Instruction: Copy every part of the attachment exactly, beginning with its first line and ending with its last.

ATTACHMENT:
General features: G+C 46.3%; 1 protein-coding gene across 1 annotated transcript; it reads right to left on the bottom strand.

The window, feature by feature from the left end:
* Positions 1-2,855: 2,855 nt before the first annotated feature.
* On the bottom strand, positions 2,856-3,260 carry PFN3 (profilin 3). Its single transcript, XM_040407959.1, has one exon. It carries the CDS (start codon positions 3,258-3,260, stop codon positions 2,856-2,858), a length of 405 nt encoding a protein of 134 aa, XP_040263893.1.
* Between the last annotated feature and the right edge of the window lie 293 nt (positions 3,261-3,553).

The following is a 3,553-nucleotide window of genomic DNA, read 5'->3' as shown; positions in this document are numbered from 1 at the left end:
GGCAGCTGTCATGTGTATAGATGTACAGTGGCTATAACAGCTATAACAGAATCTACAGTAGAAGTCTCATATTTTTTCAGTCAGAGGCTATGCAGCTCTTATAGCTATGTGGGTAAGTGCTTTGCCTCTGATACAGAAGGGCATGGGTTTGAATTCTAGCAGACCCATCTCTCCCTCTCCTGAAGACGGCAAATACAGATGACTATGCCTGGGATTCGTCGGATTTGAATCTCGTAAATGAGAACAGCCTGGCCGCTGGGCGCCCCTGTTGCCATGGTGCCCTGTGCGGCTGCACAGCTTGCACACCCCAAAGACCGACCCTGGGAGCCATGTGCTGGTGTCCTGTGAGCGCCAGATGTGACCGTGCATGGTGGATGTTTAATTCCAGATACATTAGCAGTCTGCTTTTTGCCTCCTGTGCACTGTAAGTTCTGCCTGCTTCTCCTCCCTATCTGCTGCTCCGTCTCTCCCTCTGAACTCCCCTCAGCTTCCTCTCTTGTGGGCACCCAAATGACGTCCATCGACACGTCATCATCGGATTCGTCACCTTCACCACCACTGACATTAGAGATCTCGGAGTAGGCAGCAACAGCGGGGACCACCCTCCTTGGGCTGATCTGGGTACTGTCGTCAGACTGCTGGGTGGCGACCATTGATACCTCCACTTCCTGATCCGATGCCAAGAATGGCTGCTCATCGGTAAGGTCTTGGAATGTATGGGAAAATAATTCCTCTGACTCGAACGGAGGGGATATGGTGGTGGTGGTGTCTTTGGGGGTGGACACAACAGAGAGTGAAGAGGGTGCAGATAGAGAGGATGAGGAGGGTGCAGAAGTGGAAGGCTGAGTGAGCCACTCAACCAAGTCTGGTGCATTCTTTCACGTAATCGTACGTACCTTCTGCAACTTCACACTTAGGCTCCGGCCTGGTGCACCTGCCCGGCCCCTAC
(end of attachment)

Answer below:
General features: G+C 46.3%; 1 protein-coding gene across 1 annotated transcript; it reads right to left on the bottom strand.

The window, feature by feature from the left end:
* Positions 1-2,855: 2,855 nt before the first annotated feature.
* On the bottom strand, positions 2,856-3,260 carry PFN3 (profilin 3). Its single transcript, XM_040407959.1, has one exon. It carries the CDS (start codon positions 3,258-3,260, stop codon positions 2,856-2,858), a length of 405 nt encoding a protein of 134 aa, XP_040263893.1.
* Between the last annotated feature and the right edge of the window lie 293 nt (positions 3,261-3,553).

The following is a 3,553-nucleotide window of genomic DNA, read 5'->3' as shown; positions in this document are numbered from 1 at the left end:
GGCAGCTGTCATGTGTATAGATGTACAGTGGCTATAACAGCTATAACAGAATCTACAGTAGAAGTCTCATATTTTTTCAGTCAGAGGCTATGCAGCTCTTATAGCTATGTGGGTAAGTGCTTTGCCTCTGATACAGAAGGGCATGGGTTTGAATTCTAGCAGACCCATCTCTCCCTCTCCTGAAGACGGCAAATACAGATGACTATGCCTGGGATTCGTCGGATTTGAATCTCGTAAATGAGAACAGCCTGGCCGCTGGGCGCCCCTGTTGCCATGGTGCCCTGTGCGGCTGCACAGCTTGCACACCCCAAAGACCGACCCTGGGAGCCATGTGCTGGTGTCCTGTGAGCGCCAGATGTGACCGTGCATGGTGGATGTTTAATTCCAGATACATTAGCAGTCTGCTTTTTGCCTCCTGTGCACTGTAAGTTCTGCCTGCTTCTCCTCCCTATCTGCTGCTCCGTCTCTCCCTCTGAACTCCCCTCAGCTTCCTCTCTTGTGGGCACCCAAATGACGTCCATCGACACGTCATCATCGGATTCGTCACCTTCACCACCACTGACATTAGAGATCTCGGAGTAGGCAGCAACAGCGGGGACCACCCTCCTTGGGCTGATCTGGGTACTGTCGTCAGACTGCTGGGTGGCGACCATTGATACCTCCACTTCCTGATCCGATGCCAAGAATGGCTGCTCATCGGTAAGGTCTTGGAATGTATGGGAAAATAATTCCTCTGACTCGAACGGAGGGGATATGGTGGTGGTGGTGTCTTTGGGGGTGGACACAACAGAGAGTGAAGAGGGTGCAGATAGAGAGGATGAGGAGGGTGCAGAAGTGGAAGGCTGAGTGAGCCACTCAACCAAGTCTGGTGCATTCTTTCACGTAATCGTACGTACCTTCTGCAACTTCACACTTAGGCTCCGGCCTGGTGCACCTGCCCGGCCCCTAC